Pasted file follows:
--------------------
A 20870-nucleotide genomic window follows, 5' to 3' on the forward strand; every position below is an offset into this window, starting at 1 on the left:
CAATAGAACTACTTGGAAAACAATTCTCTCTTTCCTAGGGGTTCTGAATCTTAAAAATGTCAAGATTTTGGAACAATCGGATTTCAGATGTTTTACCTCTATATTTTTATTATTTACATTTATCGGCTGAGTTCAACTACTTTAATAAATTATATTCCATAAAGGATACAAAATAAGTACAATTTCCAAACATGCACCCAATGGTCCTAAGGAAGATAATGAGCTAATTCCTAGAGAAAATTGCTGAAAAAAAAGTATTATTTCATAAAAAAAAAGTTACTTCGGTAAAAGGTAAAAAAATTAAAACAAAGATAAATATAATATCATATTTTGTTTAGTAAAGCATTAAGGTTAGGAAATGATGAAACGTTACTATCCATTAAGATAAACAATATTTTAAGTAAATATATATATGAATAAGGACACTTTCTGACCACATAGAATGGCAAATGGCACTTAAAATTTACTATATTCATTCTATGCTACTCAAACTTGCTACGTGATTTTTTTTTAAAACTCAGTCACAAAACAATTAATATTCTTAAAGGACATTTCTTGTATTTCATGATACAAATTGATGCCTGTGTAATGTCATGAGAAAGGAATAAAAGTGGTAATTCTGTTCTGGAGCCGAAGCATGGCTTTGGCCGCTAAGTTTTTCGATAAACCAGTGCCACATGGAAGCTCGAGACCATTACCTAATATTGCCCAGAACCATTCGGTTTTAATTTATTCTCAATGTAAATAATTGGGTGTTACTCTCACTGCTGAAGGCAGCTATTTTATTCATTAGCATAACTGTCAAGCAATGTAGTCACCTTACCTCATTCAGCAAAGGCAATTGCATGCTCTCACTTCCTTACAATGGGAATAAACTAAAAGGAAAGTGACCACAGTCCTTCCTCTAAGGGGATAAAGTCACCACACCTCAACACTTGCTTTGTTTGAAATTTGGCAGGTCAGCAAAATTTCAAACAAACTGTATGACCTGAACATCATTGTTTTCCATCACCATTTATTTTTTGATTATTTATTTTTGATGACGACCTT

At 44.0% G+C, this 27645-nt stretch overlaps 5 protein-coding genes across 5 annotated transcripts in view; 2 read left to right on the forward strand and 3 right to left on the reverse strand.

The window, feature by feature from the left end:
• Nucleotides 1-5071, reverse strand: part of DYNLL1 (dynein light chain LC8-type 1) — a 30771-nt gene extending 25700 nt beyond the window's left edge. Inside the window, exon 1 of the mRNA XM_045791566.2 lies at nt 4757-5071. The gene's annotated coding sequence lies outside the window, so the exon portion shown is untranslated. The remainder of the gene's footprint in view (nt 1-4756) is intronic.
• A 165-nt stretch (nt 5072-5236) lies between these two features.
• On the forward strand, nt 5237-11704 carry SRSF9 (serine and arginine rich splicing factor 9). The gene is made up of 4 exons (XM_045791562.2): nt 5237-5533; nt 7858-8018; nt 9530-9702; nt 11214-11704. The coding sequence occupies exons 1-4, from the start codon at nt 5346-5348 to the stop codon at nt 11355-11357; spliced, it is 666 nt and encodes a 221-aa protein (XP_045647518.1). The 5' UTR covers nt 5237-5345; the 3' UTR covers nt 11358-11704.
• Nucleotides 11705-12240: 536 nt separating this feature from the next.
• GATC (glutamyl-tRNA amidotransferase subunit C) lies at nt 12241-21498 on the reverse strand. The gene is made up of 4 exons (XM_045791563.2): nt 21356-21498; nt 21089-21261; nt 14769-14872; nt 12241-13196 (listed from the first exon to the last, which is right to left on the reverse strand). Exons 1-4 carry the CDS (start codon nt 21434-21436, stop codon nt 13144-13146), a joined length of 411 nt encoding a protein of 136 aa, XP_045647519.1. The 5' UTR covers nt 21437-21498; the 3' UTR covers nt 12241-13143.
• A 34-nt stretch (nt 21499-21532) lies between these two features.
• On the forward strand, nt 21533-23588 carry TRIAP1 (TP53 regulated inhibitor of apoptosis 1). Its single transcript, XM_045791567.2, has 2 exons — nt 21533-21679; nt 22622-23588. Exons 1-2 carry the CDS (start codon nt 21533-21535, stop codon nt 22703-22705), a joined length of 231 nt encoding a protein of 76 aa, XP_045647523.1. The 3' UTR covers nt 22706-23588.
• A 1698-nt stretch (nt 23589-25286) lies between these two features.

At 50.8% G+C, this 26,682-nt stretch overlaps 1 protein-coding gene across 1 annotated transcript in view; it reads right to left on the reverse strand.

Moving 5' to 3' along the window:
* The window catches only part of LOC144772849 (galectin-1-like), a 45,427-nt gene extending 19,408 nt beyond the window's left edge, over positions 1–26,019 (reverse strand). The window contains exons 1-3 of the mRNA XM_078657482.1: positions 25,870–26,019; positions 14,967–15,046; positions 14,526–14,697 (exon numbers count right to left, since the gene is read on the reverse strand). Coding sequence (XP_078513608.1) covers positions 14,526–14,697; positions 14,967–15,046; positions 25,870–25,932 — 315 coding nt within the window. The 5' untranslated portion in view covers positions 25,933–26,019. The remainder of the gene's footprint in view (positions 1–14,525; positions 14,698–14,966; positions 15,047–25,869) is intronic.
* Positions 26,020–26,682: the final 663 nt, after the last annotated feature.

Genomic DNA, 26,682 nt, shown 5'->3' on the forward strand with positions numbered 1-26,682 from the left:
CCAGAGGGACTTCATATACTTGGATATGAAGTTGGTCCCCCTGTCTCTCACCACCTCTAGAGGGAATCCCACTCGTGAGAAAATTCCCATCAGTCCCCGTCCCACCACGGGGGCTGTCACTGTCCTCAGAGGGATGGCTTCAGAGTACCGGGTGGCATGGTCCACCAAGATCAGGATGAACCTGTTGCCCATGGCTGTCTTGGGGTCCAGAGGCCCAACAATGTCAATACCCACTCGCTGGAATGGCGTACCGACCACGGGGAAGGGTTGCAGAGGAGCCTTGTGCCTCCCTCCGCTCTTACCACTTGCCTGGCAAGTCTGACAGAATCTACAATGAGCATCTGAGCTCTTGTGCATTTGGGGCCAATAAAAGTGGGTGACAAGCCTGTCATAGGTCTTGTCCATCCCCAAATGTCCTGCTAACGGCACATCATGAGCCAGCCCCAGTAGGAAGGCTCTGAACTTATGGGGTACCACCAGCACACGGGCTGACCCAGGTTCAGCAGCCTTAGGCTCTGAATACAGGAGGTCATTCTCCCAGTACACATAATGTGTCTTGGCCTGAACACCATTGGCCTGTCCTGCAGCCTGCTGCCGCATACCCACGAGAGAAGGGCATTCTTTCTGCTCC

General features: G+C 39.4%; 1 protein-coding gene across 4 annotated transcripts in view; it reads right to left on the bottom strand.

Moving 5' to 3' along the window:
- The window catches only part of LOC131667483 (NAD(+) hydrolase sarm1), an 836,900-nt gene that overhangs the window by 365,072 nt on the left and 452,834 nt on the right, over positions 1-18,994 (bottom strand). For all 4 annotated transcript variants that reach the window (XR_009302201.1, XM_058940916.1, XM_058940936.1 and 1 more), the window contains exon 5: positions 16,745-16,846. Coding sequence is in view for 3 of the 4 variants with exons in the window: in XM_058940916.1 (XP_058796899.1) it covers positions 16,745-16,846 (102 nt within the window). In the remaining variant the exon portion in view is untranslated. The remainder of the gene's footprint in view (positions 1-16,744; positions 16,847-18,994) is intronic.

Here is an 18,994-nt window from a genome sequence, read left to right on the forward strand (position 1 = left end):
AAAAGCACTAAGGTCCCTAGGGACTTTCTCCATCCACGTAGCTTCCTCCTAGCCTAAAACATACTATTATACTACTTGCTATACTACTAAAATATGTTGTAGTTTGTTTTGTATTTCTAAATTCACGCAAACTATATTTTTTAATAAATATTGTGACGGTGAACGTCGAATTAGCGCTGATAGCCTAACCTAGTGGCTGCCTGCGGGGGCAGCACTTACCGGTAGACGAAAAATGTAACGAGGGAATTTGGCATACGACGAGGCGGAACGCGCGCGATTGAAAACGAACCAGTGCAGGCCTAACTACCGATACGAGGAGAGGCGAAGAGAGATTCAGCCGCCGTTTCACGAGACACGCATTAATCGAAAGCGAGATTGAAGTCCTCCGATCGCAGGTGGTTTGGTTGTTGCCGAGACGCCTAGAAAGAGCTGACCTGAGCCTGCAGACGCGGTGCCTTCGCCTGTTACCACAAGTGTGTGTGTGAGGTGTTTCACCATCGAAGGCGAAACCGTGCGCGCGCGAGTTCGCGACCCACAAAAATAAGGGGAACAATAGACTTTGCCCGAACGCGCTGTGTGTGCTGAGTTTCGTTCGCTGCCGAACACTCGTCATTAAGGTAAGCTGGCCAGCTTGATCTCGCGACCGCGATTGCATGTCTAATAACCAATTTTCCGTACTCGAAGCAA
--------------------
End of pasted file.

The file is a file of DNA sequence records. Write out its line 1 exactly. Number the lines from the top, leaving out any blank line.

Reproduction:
A 20870-nucleotide genomic window follows, 5' to 3' on the forward strand; every position below is an offset into this window, starting at 1 on the left: